do for our cells.
Breathing is the most fundamental of needs.
42 253 LIFESTYLE MAGAZINE
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253 LIFESTYLE MAGAZINE 43
Fourth of July’s Bright Moment
BEHIND THE SCENES OF AMERICA’S FAVORITE
INDEPENDENCE DAY EVENT
BY ABIGAIL THORPE
44 253 LIFESTYLE MAGAZINE
Every year as Independence Day approaches, we anxiously await the festivities: parades, barbeques, three-legged races and an abundance
of watermelon. But the moment that has always captured American’s focus are the fireworks. Every year we wait for the moment the first
explosion hits the night sky. It’s become synonymous with freedom, and the main attraction of every Fourth of July event.
Part of the magic is perhaps that we can’t see the process taking place—the brightly lit sky and colorful patterns feel almost magical. But
behind the scenes there is a whole lot of work and planning that makes the show possible, and decades of science that date back to ancient China.
Historians believe fireworks’ precursors date back to the second century B.C., when the Chinese would throw bamboo stalks into the fire to produce a
loud pop and explosion, thought to ward off evil spirits. Somewhere around 600 to 900 A.D., Chinese alchemists mixed potassium nitrate, sulfur and
charcoal to produce the original “gunpowder.” They would then pack this powder into hollowed out bamboo stalks—which would later become stiff
paper tubes—and light them on fire, forming the very first man-made fireworks.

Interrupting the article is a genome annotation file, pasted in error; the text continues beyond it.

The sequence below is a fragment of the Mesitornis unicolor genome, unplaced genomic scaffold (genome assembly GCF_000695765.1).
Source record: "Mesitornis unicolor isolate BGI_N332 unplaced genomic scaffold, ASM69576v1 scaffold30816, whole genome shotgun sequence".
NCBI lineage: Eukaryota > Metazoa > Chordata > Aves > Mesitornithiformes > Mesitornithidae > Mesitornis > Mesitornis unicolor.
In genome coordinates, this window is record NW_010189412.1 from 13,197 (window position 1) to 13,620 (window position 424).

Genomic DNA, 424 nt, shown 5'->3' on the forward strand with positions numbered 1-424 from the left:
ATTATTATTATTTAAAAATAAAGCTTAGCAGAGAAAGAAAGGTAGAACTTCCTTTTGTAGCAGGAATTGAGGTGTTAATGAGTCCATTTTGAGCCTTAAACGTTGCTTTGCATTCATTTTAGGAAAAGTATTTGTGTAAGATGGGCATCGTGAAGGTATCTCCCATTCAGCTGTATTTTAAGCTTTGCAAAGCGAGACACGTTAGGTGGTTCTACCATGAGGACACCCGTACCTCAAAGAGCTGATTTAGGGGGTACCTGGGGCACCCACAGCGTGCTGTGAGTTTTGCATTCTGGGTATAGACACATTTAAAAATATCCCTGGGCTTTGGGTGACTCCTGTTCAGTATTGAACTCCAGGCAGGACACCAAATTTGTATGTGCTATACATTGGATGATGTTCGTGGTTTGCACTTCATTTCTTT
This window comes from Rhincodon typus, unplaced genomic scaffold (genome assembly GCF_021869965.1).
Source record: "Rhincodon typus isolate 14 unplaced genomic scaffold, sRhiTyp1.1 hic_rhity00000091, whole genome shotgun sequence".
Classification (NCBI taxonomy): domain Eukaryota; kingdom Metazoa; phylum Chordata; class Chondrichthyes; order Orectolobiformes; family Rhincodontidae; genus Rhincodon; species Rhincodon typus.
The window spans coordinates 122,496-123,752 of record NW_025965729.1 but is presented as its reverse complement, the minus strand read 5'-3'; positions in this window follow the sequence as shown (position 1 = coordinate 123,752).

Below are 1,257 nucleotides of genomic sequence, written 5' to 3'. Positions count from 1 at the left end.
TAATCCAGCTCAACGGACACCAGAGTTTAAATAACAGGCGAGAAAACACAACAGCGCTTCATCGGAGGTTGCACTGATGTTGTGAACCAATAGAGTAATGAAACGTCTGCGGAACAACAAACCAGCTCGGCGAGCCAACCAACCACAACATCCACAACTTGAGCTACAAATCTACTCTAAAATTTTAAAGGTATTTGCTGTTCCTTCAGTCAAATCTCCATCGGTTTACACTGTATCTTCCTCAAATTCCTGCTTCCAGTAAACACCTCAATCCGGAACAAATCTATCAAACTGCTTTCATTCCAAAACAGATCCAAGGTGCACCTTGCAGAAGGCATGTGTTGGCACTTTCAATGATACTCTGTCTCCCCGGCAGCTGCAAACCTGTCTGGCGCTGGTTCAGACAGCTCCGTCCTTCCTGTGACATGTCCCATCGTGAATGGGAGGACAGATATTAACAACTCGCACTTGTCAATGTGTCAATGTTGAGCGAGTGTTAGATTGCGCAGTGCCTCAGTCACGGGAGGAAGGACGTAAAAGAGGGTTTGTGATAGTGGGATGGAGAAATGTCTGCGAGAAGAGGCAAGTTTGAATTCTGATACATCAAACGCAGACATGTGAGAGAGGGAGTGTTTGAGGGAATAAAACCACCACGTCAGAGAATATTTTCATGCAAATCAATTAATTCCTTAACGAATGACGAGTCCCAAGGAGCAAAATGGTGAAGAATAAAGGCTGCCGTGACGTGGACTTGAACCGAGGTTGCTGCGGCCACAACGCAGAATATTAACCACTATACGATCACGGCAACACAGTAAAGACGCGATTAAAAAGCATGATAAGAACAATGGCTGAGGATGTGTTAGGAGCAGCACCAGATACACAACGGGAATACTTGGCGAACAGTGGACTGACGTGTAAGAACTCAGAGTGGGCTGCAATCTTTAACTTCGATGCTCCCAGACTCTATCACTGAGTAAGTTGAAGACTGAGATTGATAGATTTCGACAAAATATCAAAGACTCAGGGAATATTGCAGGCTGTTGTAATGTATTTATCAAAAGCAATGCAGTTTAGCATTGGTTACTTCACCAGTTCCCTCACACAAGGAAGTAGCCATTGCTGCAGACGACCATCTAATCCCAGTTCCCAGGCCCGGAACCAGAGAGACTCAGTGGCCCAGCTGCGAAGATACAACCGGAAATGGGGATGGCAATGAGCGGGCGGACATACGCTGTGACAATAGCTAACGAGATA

It wasn’t until the 13th century that gunpowder started making its way into Europe and Arabia. It was quickly adopted for military purposes, but also
gained a popular use in fireworks used to celebrate military victories and mark celebrations and ceremonies. In medieval England, the first skilled
fireworks professionals were known as “firemasters,” and their assistants were “green men,” aptly named because of their caps made of leaves to protect
their heads from the sparks.
Italians in the 1830s were the first to incorporate trace amounts of metals and other additives to the powder to produce the colorful, vibrant modern
253 LIFESTYLE MAGAZINE 45
fireworks that we know today. Fireworks came with
the first colonists to the Americas and were a popular
part of colonial life. The day before the Declaration
of Independence was adopted by the Continental
Congress, John Adams memorably predicted in a
letter to his wife the significant role fireworks would
hold in celebrating the independence of the United
“The day will be most memorable in the history of
America,” he wrote. “I am apt to believe that it will
be celebrated by succeeding generations as the great
anniversary festival. It ought to be solemnized with
pomp and parade … bonfires and illuminations
[fireworks] … from one end of this continent to the
other, from this time forward forevermore.”
And so it would be—since its inception, the United
States has used fireworks to mark its independence,
with shows taking place in large cities and small
towns alike throughout the country.
But our beloved fireworks displays don’t just happen
every year. In fact, planning for them often starts
the previous year, says Heather Gobet, president of